When assessing complex information, it often helps to break items into basic building blocks. The same approach can be successful when dealing with asset protection. Be prepared for specific challenges associated with various types of trusts by understanding their unique characteristics. Our intensive full-day primer will provide you with a comprehensive overview of the wide variety of trusts available. Register today!
- Determine what role the settlor will play by weighing the pros and cons of establishing an irrevocable trust over a revocable trust.
- Learn what not to do when selecting and drafting a revocable trust to avoid common mistakes.
- Learn how to choose the most beneficial vehicle for preserving your client's wealth: understand the purpose behind the various types of irrevocable trusts.
- Explore the powers and duties of personal representatives in irrevocable trusts.
- Save money on taxes with effective use of defective trusts.
- Learn why it's important to know when to file the tax return for grantor trusts.
- Determine whether a client qualifies as a beneficiary of a special needs trust.
- Don't reinvent the wheel - modify our sample trust documents and use our drafting tips to create airtight trusts.
Who Should Attend
This basic level seminar is designed for the professionals involved in creating, administering and terminating trusts:
- Accountants and CPAs
- Trust Officers
- Financial Planners
- Tax Professionals
- Where to Begin? - An Overview of Trusts
- Revocable Living Trusts
- Trusts Used for Tax Reduction
- Grantor Trusts
- Estate Planning for the Disabled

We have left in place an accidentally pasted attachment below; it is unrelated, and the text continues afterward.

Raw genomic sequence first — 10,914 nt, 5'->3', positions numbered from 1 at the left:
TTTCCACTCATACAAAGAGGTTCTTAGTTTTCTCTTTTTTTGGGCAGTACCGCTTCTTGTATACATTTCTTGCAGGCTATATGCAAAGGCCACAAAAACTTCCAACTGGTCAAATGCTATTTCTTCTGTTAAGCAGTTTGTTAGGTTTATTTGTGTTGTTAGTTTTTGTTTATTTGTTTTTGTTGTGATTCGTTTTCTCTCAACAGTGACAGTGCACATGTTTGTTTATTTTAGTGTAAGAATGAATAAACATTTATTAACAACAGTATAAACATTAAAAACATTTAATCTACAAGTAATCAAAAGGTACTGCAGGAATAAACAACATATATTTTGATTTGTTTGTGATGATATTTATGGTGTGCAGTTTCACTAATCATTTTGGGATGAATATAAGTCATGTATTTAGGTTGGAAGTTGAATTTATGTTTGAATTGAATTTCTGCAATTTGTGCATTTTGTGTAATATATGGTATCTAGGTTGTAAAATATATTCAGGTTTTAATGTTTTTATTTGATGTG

- Ethical Considerations
Continuing Education Credit
Continuing Legal Education – CLE: 6.75 *
Financial Planners – Financial Planners: 8.00
International Association for Continuing Education Training – IACET: 0.70
National Association of Legal Assistants, Inc. – NALA: 6.50 *
National Association of State Boards of Accountancy – CPE for Accountants/NASBA: 8.00 *
National Federation of Paralegal Associations, Inc. – NFPA
Professional Achievement in Continuing Education – PACE: 8.00
* denotes specialty credits
Historically, trusts have evaded the NC [numerus clausus] filter for highly formalistic reasons: the trust form separates legal from equitable title, and traditionally, NC has applied only to forms of legal title, ignoring all of the myriad equitable interest trusts create. As I explain below, this distinction makes little sense. I argue that the NC should apply to the beneficial interests of trusts just as it applies to other property forms. Bringing equitable interests into the NC analysis would change the legal landscape of trust law and force a much more rational discussion of the role that trusts play in our society and our estate planning.
Early data from the United Network for Organ Sharing shows the number of deceased organ donors has increased for the fifth straight year for a record high in 2017. There was also a record set for the number of total donors, both living and deceased, at 16,462, or a 3% increase from the prior year. Some of the increase can be explained by the US opioid epidemic. Dr. David Klassen, chief medical officer at the Network, said that about “40% of the increase (in the past five years) tracks back to the drug intoxication issue.” Klassen also notes that while the “opioid epidemic is clearly not something anyone expected,” it does have a “little bit of a silver lining.”
See Nadia Kounang, Drug Overdoes Contribute to Record Number of Organ Donors, CNN, January 10, 2018.